On the other side of the coin, professional drivers, as well as some of the companies that employ them, will use legal efforts to fight the threat to their livelihoods. This has already been seen in many towns, where taxi lobbies have fought hard against any new technologies which threaten the taxi business. A typical example is Uber and the other smartphone summoned ride companies. In the past, there have been justifications that taxi monopolies be granted and taxi service be highly regulated. In many cities, only a taxi with a medallion from the monopoly or quota system is allowed to pick up passengers. The smartphone based services got around that by letting people summon vehicles on the street using a phone. In doing so they eliminated the primary justification for taxi monopolies -- that customers have no ability to shop among competitive taxi providers when hailing a cab -- and as such the new technology upends the economics of that industry.
Expect to see taxi drivers, non-robocar taxi companies and others use their legal weight to fight adoption of technology that competes with them. They will couch it in other terms -- they will attack the safety and whatever else is vulnerable, but consider the motives of all who lobby. (Including the makers of robocars of course, though their motives are typically more overt.)
This force has led to somewhat irrational results. Consider Las Vegas, where hotels are not allowed to send their own shuttles to the very-nearby airport to pick up guests, and a privately build monorail runs to the edge of the airport, but not to the terminal -- all because of a strong taxi lobby.
Somewhat later, as delivery robots become popular, you will see another disruption in retail. Small retailers will be hit further, and even big box retailers may fall to online retailers with 30 minute delivery.
Robocars can provide more than just safety, convenience and superior transport for the mainstream. Here are a few other areas of government involvement in transportation you may want to consider:
The Disabled & Paratransit
The disabled do not have the freedom of mobility that cars give to others, and they even have trouble using public transit. Robocars change all that, once they are able to do unmanned delivery of vehicles to the customer. The simple provision of door to door transportation that the disabled person need not drive is a revolution for them, but it's also possible to send specialty vehicles for people with special needs, such as vehicles that make it easy to roll-inside on a wheelchair, or which are adapted for the blind, infirm or even those with cognitive problems.
In the USA and several other countries, there are active "paratransit" laws which require the city to provide suitable alternate transportation for the disabled. These services come at high cost to the cities, and are not that convenient for the passengers either. Robocars will change all that, saving huge amounts of money required for both running paratransit and modifying transportation facilities for wheelchairs. This is an opportunity to watch out for.
Robocars have dramatic potential effects on public transit. It is my prediction they will actually replace public transit outside of a few rush hour services in all but the most dense cities. Public transit is efficient at rush hour, but loses that efficiency off-peak when robocars would do the job. It is also possible to consider self-driving vans and minibuses as an alternative to many transit modes once a driver is not needed.
The robocar city has quite different needs from the traditional one. It's a city where people can get from place to place quickly and greenly. It's a city that no longer needs most of the parking lots which cover so much of its land. It's a city where living 2 miles from an interesting retail street is like living close to it. It's a polycentric city where there are man CBDs. It's a city with better traffic flow and less pollution.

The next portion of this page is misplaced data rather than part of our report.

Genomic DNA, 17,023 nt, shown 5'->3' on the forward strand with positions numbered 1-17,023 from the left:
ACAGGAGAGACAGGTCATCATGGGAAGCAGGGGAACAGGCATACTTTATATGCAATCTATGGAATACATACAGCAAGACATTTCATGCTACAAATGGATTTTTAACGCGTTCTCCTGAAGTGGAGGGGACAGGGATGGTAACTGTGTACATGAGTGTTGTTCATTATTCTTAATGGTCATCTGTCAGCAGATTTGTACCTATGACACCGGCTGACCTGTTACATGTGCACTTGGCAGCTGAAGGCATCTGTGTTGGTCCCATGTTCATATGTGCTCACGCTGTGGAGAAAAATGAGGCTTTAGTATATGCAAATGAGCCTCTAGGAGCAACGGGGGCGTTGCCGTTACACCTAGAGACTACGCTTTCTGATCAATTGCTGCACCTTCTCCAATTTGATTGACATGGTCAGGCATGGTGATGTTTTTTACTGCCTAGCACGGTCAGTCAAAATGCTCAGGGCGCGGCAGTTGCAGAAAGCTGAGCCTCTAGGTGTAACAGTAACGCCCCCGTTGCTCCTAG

Urban planners and transportation planners need to be thinking about these potential changes. I have an article about Urban Planning Considerations and a more speculative one on Robocar Oriented Development.
A real dilemma exists around impaired driving. On the one hand, somebody drunk riding in a robocar can't be counted on safely to do many of the things you would like the rider to be able to do, like take over control in a strange situation. Because of that, common thinking is that these cars won't be able to carry drunks until they are ready for full speed unmanned operation.
This is challenging because nobody wants to be responsible for facilitating a drunk-driving related accident. Current draft regulations have been written to say that cars must have a licenced driver in them, and that this person, even if not handling the wheel, is "the driver" under the vehicle code. This means that if they are impaired, and they are the driver, they would not be allowed to operate the robocar.
At the same time, impairment is the cause of a very large fraction of accidents and fatalities. It could be argued that getting drunks away from the wheel is one of the best things robocars could do for public safety.
In reality, drunks are bad drivers -- and they should not be on the road -- but most are only moderately impaired. Studies have suggested that texting is as dangerous as driving drunk, which is both a statement about the risks of texting and about the risks of DUI. Huge numbers of people drive drunk with no consequences, even though too many drive drunk with terrible consequences.
We'll face the hard choice when a drunk gets into a robocar. Let them ride, with the enhanced risk of an accident if they have to take control, or turn off self-driving functions and have them foolishly decide to drive the whole route manually. (Having the car refuse to drive in manual or self-driving mode seems like an obvious answer but refusing manual drive politically has only taken place with on-the-job drivers and people with DUI convictions.)
I don't have an answer to this question, other than the suggestion that either extreme is probably not the best answer.
What do do once deployment is in full swing...
The advice here covers issues in a country where robocars are just starting to arrive, and when they begin to reach modest deployment. Once they get major penetration and become a larger share of the cars of the road -- which is probably around 2030 -- the rules change yet again, and there is an ability to eliminate road congestion and even start thinking about infrastructure changes to assist the robocars. More on that, later.